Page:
Dr. George Carlo has described the marketing strategies aimed at children as “grotesque,” and says it’s a perfect example of the industry’s institutional arrogance.
He should know because he used to work for the cell phone industry, but now is its most outspoken critic.
In a widely distributed interview for a New Zealand news show in May, Carlo said there are currently 30,000 to 50,000 new cases of brain and eye cancer attributable to cell phone use being diagnosed every year. Based on current epidemiological studies, that number will reach half a million cases by 2010.
“We have never had this kind of impending risk to society,” he said during the interview (attempts to reach Dr. Carlo for this story were unsuccessful, but you can see the interview at:
From 1993 until 2000, Carlo was the handpicked chief scientist in an industry-funded research program, an initiative announced one week after a Florida man appeared on “Larry King Live” to explain why he had filed suit against the cell phone industry for the brain tumor that killed his wife.
In 2001 Carlo chronicled his seven frustrating years running – or trying to run – the $28 million research program in a book called “Cell Phones: Invisible Hazards in the Wireless Age” that he wrote with journalist Martin Schram.
While the industry said upfront it wanted straight scientific results, to Carlo’s disappointment he soon learned that many high-powered people were on hand to put a positive spin on whatever came from the research, even if that meant denying results.
During his time in office, two different research projects found genetic damage in human blood caused by cell phone emissions. Another project found an increased risk of cell phone users suffering from acoustic neuroma, a rare non-cancerous tumor that affects hearing. Another found a breakdown in the blood brain barrier in the brains of rats exposed to radio waves. Four others found evidence of an increased risk of brain tumors among cell phone users. Another found an increased risk of lymphoma with prolonged radio wave exposure.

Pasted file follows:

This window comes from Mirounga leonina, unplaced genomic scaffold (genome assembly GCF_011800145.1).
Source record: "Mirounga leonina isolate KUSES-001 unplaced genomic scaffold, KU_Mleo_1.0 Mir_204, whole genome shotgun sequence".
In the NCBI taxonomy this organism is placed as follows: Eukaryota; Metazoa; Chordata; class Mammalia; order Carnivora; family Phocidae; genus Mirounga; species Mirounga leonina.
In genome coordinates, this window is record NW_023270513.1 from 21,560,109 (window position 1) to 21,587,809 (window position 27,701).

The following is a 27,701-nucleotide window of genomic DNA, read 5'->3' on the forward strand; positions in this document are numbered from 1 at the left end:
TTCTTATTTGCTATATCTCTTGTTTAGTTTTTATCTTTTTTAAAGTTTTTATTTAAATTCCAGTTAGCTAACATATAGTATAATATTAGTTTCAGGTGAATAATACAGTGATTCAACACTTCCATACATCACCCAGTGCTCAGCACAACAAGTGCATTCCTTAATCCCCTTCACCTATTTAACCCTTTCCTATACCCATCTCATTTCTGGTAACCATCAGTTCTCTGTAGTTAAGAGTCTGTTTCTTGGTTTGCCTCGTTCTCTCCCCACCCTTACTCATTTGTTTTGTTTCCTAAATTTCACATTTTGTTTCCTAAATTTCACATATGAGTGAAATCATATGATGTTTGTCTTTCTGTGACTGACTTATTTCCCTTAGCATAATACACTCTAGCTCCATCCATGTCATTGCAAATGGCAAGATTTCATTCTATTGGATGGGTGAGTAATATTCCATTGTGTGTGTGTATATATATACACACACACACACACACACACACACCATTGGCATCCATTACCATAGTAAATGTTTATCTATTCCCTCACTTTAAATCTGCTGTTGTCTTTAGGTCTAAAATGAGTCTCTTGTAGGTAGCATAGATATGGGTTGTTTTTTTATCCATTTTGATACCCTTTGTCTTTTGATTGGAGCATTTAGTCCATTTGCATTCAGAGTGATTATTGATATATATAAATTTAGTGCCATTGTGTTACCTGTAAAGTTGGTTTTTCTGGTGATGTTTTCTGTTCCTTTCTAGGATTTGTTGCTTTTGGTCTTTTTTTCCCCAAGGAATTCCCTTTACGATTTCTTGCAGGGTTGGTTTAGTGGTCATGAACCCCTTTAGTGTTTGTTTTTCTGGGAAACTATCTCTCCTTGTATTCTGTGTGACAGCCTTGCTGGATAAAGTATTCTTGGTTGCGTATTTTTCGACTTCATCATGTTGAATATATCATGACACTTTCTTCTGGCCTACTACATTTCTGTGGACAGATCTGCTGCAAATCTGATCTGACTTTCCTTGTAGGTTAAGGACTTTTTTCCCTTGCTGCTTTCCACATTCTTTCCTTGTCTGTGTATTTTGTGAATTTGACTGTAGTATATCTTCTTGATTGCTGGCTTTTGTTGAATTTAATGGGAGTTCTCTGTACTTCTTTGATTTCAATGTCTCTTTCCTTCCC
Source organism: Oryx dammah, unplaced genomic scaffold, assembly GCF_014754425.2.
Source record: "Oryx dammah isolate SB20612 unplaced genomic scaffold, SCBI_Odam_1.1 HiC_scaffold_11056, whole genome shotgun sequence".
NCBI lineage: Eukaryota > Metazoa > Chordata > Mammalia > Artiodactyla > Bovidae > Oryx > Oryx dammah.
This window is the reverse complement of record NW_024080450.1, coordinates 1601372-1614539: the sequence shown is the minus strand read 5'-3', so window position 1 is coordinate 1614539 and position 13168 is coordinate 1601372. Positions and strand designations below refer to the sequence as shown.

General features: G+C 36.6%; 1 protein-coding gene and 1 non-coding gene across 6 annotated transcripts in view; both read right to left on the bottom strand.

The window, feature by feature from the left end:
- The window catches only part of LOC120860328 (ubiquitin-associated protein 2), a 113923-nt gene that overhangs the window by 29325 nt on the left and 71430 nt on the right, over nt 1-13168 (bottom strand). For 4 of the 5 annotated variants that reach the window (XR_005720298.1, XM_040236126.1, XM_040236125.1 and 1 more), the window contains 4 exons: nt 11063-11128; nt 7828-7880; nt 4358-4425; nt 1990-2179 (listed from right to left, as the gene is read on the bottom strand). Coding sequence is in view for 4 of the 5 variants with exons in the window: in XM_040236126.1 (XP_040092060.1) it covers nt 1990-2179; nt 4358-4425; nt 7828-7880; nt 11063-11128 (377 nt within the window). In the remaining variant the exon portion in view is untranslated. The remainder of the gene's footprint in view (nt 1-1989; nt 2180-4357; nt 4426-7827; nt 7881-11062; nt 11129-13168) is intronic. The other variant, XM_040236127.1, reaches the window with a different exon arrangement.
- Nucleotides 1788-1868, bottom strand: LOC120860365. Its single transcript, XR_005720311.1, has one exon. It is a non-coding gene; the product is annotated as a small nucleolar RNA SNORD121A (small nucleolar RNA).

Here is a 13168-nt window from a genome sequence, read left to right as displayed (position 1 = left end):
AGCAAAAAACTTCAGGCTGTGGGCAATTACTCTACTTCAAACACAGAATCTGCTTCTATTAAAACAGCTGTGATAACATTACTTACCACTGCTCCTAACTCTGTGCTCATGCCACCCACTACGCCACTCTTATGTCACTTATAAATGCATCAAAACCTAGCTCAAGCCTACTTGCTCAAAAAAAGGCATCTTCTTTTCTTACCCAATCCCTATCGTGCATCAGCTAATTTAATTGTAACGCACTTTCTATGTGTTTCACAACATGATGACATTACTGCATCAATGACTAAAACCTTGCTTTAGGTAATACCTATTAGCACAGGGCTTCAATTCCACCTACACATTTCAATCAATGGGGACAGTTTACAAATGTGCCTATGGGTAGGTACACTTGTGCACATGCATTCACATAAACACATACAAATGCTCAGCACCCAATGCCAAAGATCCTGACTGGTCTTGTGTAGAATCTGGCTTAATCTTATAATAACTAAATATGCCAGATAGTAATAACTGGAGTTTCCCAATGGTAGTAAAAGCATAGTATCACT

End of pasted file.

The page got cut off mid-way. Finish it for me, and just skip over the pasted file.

And the industry sold more phones.
Since 1973 Dr. Om Gandhi had been quietly publishing the results of his research into the biological effects of electromagnetic energy. He was particularly interested in the absorption rate in human tissue, which is quaintly known as coupling.
“Nobody bothered me,” said the much-honored professor in the department of electrical and computer engineering at the University of Utah in Salt Lake City.
That all changed with the October 1996 issue of the journal IEEE Transactions of Microwave Theory and Techniques, which contained a paper called “Electromagnetic Absorption in the Human Head and Neck for Mobile Telephones at 835 and 1900 MHz,” results of a study conducted by Gandhi and two doctoral students, Gianluca Lazzi, now a professor in the department of electrical and computer engineering at the North Carolina state University in Raleigh, and Cynthia Furse, now a colleague of Gandhi’s at Utah.
“I think Om’s assessment is dead on,” Furse said. “It was quite an eye-opener as a grad student/post doc to be sort of ‘dropped’ into the politics of the situation when we were just doing interesting science. There is still an active debate internationally about the interpretation of the analysis included in that paper on cell phones and children.”
Furse currently works on finding faults in aging aircraft wiring.
“The truly professional way in which Om balanced the research and debates has provided a very valuable basis for me to manage similar challenges in this line of research,” she said.
That 1996 study showed an alarming rate of electromagnetic penetration in the form of radio frequency from cell phones coupling with the brains of children, compared to the already disturbing amount of radiation entering an adult’s brain while using a cell (see accompanying graphic).